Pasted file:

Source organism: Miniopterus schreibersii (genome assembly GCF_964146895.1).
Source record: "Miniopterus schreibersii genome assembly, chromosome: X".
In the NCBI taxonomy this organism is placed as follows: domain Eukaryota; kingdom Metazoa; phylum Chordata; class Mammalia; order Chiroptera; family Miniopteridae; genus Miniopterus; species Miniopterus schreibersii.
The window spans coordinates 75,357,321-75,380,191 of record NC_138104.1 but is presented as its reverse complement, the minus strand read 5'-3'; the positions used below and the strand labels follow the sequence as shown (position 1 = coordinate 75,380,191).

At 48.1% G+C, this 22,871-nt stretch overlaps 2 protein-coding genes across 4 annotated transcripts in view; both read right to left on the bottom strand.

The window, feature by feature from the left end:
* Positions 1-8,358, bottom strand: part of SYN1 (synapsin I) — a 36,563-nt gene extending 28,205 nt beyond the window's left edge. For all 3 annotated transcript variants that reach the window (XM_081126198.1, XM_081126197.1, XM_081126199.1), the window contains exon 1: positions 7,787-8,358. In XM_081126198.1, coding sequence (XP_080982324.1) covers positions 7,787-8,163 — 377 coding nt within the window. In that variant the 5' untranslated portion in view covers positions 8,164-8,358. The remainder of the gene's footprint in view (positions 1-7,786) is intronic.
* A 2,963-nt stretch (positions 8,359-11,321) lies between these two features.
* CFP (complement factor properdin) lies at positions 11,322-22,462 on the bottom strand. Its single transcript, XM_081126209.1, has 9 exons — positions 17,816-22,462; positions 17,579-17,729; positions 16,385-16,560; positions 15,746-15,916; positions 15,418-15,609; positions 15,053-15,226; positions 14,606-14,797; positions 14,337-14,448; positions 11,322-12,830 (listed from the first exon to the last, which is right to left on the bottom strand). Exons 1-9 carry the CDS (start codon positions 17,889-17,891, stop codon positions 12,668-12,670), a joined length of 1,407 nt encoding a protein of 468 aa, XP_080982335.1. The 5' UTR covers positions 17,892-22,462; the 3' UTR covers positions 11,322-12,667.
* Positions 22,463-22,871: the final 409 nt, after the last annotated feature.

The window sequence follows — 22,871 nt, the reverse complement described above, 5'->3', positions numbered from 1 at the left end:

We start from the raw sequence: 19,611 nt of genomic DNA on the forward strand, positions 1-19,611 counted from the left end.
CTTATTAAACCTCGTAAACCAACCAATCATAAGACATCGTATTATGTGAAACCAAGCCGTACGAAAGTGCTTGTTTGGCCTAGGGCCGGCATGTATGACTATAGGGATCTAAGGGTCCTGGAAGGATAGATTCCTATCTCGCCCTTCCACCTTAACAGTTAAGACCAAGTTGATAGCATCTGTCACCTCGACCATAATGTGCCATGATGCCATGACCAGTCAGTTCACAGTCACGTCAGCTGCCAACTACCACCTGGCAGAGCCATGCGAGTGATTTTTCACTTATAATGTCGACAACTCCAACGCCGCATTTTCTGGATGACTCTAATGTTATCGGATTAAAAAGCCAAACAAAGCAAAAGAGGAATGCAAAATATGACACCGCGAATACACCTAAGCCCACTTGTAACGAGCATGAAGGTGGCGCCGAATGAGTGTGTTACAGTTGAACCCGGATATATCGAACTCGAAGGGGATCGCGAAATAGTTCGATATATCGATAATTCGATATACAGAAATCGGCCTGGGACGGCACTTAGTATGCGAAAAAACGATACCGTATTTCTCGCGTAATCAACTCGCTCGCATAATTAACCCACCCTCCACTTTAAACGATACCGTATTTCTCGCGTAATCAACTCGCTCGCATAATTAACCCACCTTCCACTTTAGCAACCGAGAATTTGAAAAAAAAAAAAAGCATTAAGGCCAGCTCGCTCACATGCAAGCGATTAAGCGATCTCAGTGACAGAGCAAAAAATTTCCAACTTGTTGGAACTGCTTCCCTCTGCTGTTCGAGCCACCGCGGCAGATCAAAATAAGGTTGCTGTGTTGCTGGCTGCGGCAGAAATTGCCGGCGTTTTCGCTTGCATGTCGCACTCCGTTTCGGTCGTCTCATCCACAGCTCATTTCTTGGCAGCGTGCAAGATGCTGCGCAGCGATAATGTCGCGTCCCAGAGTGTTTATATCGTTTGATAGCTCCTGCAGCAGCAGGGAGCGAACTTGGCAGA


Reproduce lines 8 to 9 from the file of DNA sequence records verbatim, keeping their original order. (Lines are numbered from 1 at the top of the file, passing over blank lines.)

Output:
* A 2,963-nt stretch (positions 8,359-11,321) lies between these two features.
* CFP (complement factor properdin) lies at positions 11,322-22,462 on the bottom strand. Its single transcript, XM_081126209.1, has 9 exons — positions 17,816-22,462; positions 17,579-17,729; positions 16,385-16,560; positions 15,746-15,916; positions 15,418-15,609; positions 15,053-15,226; positions 14,606-14,797; positions 14,337-14,448; positions 11,322-12,830 (listed from the first exon to the last, which is right to left on the bottom strand). Exons 1-9 carry the CDS (start codon positions 17,889-17,891, stop codon positions 12,668-12,670), a joined length of 1,407 nt encoding a protein of 468 aa, XP_080982335.1. The 5' UTR covers positions 17,892-22,462; the 3' UTR covers positions 11,322-12,667.